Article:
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Good Afternoon

'The Awesomes' review: Hulu cartoon from co-creator Seth Meyers has moxie


WHEN|WHERE Starts streaming Thursday, 10 episodes, on (free) and Hulu Plus (TV/mobile subscription).

WHY TO WATCH This is a 21st century (adult) superhero crew. Why wouldn't they get beamed onto the stage of an intergalactic "Maury"?

WHAT IT'S ABOUT That's right, the misfit do-gooders of "The Awesomes" wind up on-camera for "Who's the Daddy?" on the planet of Gleeboria. Its inhabitants have huge eyes that look like, um, well, they're fleshy globes with dot-like protrusions up front. (Never underestimate the "guy" mindset of animation.) Turns out, paternity suspicion has fallen on one among our next-generation superhero team. No wonder they considered the (apt) slogan "Our bar is lower."

Concocted by "Saturday Night Live"/"Late Night" star Seth Meyers and backstage co-creator Mike Shoemaker, "The Awesomes" unleashes heroes for our screwy times -- hapless embodiments of the current notion/fear that floundering young adults won't match their progenitors' achievements. Meyers voices Prock, who takes his retiring father's team of superheroes "under new leadership," only to lose all of them. His chosen replacements include interstellar lothario Muscleman (voiced by Ike Barinholtz, "MADtv," "The Mindy Project"). His would-be rescuer, Frantic (Taran Killam, "SNL"), is a flash-speed redneck who hankers for TV fame while regurgitating whatever he's seen broadcast. Impresario (Kenan Thompson) has mommy problems. The group's Greatest Generation throwback, Gadget Gal (Paula Pell, "SNL," "30 Rock"), spouts exclamations like "The kid's got moxie!"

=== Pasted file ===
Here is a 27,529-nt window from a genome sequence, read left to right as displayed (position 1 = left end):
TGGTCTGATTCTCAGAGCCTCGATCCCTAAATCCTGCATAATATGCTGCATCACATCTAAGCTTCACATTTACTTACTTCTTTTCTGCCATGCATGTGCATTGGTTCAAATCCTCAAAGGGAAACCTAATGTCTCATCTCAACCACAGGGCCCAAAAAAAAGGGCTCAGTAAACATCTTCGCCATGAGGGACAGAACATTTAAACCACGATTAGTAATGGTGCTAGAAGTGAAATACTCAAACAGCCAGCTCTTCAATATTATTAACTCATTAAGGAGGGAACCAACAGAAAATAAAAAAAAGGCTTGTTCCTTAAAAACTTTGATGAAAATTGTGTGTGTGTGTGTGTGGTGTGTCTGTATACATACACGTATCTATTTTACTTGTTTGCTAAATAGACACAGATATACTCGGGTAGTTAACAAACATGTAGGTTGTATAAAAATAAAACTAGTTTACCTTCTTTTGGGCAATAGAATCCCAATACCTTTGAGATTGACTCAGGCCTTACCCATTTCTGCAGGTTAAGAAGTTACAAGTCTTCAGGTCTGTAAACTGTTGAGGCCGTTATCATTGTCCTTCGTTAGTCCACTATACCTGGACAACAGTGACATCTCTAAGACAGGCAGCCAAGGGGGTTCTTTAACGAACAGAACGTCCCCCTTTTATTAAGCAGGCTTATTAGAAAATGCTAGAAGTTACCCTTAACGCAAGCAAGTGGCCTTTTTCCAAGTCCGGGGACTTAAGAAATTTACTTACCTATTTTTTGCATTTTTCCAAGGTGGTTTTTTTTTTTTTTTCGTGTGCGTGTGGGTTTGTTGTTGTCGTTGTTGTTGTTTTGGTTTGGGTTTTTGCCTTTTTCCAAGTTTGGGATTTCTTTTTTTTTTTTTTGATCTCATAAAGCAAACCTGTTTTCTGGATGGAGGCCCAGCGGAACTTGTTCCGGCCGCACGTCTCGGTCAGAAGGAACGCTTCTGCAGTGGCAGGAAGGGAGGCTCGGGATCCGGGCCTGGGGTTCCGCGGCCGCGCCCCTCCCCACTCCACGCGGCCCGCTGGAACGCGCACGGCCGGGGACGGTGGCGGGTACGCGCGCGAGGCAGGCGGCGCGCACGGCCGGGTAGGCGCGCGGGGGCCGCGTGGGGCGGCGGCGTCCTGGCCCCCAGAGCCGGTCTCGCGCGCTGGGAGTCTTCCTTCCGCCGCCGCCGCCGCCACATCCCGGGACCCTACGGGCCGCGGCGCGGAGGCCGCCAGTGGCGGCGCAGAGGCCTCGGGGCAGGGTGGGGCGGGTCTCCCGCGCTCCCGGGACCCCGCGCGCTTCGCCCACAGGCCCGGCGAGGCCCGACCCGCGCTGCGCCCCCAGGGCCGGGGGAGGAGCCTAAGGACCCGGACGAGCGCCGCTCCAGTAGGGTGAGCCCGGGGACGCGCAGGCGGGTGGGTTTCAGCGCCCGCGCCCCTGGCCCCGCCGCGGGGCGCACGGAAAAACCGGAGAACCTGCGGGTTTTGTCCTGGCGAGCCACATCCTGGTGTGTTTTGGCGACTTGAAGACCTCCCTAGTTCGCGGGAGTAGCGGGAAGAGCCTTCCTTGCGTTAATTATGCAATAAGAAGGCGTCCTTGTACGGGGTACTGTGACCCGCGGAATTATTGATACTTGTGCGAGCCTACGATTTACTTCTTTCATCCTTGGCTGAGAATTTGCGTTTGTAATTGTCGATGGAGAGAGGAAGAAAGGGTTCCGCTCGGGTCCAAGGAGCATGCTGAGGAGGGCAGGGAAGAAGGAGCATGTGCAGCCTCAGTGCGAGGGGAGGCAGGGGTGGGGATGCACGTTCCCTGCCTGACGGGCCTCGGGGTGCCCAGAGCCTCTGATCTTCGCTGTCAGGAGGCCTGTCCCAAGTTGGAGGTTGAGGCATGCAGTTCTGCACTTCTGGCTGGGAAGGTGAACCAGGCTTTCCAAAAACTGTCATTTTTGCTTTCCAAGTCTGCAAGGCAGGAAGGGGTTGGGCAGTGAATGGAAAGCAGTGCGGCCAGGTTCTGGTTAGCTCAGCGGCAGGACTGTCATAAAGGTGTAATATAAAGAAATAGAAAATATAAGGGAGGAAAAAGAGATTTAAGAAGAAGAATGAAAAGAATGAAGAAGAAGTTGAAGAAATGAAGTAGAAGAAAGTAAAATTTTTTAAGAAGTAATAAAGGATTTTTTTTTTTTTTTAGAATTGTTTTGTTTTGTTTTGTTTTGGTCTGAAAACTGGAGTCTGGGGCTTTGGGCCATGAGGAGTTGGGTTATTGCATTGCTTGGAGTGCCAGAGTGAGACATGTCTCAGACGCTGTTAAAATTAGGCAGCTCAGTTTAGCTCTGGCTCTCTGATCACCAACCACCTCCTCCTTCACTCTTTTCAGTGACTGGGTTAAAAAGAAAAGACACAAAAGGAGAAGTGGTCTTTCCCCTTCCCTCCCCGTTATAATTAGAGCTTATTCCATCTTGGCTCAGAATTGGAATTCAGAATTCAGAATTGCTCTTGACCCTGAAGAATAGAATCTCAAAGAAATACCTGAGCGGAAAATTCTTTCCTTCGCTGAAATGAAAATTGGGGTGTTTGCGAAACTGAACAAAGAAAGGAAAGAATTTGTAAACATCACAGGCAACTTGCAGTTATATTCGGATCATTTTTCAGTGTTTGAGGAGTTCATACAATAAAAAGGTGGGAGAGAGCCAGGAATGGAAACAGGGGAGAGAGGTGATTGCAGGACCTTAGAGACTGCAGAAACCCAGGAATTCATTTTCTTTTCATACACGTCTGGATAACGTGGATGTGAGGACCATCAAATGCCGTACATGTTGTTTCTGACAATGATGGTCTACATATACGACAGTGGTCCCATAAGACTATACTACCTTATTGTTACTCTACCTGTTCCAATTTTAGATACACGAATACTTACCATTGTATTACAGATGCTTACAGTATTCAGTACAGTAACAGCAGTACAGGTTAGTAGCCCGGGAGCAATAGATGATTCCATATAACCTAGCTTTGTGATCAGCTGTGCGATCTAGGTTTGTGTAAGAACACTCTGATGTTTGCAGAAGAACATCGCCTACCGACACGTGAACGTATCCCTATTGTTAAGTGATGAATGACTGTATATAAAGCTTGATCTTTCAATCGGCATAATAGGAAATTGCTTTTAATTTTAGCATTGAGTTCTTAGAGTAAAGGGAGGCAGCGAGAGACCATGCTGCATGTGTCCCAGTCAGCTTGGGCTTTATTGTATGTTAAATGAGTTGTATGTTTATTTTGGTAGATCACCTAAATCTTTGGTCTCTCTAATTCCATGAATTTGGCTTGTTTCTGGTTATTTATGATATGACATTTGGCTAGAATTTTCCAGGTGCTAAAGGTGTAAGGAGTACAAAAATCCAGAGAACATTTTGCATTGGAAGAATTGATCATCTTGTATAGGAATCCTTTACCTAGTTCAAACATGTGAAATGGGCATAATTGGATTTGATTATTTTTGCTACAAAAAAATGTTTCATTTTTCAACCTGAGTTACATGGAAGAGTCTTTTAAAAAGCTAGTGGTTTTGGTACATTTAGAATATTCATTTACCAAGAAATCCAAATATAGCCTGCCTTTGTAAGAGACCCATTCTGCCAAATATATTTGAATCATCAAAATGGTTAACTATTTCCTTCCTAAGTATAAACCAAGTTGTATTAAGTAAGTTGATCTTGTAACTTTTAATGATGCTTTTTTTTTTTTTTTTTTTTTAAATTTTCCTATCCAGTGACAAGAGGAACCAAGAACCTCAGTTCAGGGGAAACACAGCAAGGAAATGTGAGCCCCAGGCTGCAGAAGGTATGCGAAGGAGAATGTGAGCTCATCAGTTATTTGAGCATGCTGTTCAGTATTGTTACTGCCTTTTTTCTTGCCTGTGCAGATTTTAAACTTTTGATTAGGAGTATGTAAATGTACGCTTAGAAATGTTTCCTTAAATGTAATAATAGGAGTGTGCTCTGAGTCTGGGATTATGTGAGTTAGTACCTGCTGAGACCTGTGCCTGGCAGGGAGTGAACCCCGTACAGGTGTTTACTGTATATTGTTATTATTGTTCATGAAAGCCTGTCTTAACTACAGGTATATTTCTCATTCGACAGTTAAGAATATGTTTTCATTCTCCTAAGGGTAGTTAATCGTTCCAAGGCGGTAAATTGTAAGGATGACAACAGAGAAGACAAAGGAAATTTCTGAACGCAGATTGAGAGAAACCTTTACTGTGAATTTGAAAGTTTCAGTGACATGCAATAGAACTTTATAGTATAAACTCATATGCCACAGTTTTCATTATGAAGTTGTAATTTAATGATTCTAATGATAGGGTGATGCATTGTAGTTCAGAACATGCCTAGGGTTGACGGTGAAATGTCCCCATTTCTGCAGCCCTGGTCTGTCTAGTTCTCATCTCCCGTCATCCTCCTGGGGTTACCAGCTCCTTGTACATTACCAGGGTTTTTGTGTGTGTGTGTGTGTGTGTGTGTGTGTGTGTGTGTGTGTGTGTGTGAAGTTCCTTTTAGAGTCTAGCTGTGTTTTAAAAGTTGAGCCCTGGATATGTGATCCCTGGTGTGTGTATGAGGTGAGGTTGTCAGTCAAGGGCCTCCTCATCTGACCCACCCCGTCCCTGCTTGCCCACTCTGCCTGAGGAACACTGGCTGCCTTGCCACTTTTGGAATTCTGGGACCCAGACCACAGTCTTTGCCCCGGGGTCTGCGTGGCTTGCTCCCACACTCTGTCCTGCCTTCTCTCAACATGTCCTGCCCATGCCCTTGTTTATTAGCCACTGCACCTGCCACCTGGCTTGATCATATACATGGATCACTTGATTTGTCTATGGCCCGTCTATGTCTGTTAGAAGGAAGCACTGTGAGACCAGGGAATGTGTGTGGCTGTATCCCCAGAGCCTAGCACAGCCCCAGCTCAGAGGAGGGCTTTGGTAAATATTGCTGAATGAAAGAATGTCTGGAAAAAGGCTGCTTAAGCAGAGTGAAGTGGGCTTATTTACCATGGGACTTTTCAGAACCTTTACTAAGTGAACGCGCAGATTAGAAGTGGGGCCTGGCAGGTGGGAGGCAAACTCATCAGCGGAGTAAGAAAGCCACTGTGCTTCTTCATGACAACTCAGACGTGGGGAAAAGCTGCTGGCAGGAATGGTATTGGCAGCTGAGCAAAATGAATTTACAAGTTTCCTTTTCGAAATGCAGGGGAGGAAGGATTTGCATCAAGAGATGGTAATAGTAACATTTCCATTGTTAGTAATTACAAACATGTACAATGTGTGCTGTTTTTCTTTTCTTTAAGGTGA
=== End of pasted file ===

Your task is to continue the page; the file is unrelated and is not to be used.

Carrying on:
MY SAY Pop culture runs amok in "The Awesomes." Everything and its antecedent is crammed into the episode Hulu provided for preview. (It's logically titled "Paternity.") You want vintage TV wrestling moves? Here's a folding chair. You want smartphone apps? Let's go with Villain Finder. Web bottomfeeders here consult Gregslist, the place to find "something even Craigslist won't touch." Besides "Maury," television tropes reach into reality-competition shows. Prock can pause time, so he takes the opportunity for sidebar scheming with himself, like a confessional contestant. Even Hulu's "backstage" promo clips are self-aware: Characters who talk out of turn beg an unseen interviewer to "edit that out."

So it's cheeky parody/homage, exhibiting affection for comic books and other pulpy amusements, while maintaining such a zippy pace, there's no time to consider whether it hangs together. Or whether that matters. (Great voice cast, though.)

BOTTOM LINE The show's got moxie!


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